As previously mentioned I've been working on git-based DNS hosting for a while now.
The site was launched for real last Sunday, and since that time I've received enough paying customers to cover all the costs, which is nice.
Today the site was "relaunched", by which I mean almost nothing has changed, except the site looks completely different - since the templates/pages/content is all wrapped up in Bootstrap now, rather than my ropy home-made table-based layout.
This week coming I'll be slowly making some of the implementation available as free-software, having made a start by publishing CGI::Application::Plugin::AB - a module designed for very simple A/B testing.
I don't think there will be too much interest in most of the code, but one piece I'm reasonably happy with is my webhook-receiver.
Webhooks are at the core of how my service is implemented:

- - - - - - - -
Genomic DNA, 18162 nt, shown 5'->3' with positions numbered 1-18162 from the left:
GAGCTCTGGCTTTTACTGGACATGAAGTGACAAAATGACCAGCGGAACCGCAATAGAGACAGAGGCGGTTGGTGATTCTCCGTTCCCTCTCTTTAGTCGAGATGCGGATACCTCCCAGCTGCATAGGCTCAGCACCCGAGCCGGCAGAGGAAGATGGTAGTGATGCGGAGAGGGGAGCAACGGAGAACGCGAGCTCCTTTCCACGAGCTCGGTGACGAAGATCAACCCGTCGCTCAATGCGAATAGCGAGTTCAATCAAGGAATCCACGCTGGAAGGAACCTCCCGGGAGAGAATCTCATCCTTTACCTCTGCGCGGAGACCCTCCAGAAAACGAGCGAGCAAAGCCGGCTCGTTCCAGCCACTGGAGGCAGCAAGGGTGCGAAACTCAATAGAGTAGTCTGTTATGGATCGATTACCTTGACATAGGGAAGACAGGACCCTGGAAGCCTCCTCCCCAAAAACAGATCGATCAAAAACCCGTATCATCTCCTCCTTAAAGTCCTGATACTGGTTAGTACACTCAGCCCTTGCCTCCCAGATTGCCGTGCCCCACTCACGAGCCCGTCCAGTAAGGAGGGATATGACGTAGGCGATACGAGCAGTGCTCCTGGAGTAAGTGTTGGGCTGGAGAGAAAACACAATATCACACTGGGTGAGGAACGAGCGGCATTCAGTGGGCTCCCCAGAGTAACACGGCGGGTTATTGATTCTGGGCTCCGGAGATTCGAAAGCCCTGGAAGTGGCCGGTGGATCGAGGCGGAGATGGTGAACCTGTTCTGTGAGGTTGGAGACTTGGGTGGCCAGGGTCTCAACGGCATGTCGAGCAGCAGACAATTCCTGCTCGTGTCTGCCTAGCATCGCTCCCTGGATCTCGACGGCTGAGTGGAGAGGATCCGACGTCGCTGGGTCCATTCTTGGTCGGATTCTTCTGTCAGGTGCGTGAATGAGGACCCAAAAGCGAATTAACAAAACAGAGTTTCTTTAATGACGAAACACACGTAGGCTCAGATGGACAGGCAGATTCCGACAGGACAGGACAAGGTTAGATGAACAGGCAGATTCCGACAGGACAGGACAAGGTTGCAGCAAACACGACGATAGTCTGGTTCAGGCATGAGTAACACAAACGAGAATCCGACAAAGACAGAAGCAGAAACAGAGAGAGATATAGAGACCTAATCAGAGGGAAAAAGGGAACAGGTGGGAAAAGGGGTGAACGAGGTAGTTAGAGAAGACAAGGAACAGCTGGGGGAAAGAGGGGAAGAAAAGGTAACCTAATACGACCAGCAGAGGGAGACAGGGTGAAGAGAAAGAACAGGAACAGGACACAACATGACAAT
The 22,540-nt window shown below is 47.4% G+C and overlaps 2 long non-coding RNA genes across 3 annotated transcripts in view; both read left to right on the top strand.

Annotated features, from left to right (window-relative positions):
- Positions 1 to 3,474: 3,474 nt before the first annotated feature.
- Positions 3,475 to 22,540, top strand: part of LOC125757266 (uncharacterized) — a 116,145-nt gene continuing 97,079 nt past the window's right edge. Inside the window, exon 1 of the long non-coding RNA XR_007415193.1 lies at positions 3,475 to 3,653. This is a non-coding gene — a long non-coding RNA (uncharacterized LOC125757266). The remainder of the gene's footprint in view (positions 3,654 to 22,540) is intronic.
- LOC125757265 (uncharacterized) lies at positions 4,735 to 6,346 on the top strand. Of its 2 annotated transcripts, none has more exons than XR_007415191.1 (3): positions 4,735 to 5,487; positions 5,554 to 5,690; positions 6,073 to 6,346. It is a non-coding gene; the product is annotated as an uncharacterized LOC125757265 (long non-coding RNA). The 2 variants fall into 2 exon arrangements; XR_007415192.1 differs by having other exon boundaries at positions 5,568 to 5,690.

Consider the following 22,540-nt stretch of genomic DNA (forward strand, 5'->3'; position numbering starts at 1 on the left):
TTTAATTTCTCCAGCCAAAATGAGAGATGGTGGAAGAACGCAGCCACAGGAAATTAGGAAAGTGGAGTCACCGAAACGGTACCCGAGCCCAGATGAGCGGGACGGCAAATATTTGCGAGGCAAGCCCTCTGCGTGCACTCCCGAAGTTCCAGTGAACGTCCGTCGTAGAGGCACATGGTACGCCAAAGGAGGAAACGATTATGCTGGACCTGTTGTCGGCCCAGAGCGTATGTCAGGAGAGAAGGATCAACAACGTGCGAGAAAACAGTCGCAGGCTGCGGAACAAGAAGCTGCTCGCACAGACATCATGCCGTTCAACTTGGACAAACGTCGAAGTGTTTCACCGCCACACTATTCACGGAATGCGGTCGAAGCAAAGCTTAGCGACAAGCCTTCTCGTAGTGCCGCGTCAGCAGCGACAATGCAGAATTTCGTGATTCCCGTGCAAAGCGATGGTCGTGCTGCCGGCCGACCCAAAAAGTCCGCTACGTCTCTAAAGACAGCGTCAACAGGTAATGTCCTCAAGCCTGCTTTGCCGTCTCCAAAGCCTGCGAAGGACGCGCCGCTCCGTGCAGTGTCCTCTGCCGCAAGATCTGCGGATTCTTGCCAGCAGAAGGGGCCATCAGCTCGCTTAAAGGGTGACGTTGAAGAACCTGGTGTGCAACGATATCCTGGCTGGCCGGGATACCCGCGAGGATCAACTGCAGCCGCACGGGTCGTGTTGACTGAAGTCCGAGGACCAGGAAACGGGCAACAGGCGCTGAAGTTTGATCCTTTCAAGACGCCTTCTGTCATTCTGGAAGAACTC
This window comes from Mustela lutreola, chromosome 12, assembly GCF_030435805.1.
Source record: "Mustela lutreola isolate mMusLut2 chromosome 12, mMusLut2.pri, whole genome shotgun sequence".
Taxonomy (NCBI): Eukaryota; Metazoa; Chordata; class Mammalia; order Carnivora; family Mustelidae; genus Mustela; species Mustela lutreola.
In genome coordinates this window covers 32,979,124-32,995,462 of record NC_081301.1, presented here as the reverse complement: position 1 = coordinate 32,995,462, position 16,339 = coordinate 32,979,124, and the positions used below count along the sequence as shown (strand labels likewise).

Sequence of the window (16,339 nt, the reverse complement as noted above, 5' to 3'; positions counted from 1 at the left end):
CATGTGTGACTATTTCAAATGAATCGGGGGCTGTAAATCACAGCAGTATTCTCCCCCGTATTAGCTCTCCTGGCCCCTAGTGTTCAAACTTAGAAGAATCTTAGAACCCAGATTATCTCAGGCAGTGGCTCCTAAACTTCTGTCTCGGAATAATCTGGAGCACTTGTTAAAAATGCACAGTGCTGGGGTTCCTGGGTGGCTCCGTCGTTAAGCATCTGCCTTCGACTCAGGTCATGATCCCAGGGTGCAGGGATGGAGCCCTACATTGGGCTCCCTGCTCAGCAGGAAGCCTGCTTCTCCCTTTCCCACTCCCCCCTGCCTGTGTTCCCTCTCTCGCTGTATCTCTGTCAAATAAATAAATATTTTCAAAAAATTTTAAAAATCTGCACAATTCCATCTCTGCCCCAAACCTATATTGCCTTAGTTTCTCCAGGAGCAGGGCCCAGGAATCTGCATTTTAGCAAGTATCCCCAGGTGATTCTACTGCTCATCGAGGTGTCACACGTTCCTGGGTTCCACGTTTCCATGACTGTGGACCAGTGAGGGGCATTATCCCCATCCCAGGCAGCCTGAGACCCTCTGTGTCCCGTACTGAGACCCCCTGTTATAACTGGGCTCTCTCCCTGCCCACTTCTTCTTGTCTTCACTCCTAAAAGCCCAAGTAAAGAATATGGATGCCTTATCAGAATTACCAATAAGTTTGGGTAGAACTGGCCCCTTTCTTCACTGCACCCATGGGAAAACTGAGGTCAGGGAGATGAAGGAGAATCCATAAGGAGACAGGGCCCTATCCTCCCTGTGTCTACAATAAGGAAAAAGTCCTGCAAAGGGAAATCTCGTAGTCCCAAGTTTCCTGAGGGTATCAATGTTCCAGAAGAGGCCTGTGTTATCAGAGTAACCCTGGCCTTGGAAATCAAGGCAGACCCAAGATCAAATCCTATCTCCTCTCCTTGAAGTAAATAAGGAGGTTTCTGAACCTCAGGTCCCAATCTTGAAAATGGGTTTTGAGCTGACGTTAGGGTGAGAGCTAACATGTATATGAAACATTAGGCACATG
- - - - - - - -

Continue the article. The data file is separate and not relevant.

- You create a repository to host your DNS records.
- You configure a webhook to be invoked when pushing to that repository.
- The webhook will then receive updates, and magically update your DNS.
Because the webhook must respond quickly, otherwise github/bitbucket/whatever will believe you've timed out and report an error, you can't do much work on the back-end.
Instead I've written a component that listens for incoming HTTP POSTS, parses the body to determine which repository that came from, and then enqueues the data for later processing.
A different process will be constantly polling the job-queue (which in my case is Redis, but could be beanstalkd, or similar. Hell even use MySQL if you're a masochist) and actually do the necessary magic.
Most of the webhook processor is trivial, but handling different services (github, bitbucket, etc) while pretending they're all the same is hard. So my little toy-service will be released next week and might be useful to others.
ObRandom: New pricing unveiled for users of a single zone - which is a case I never imagined I'd need to cover. Yay for A/B testing :)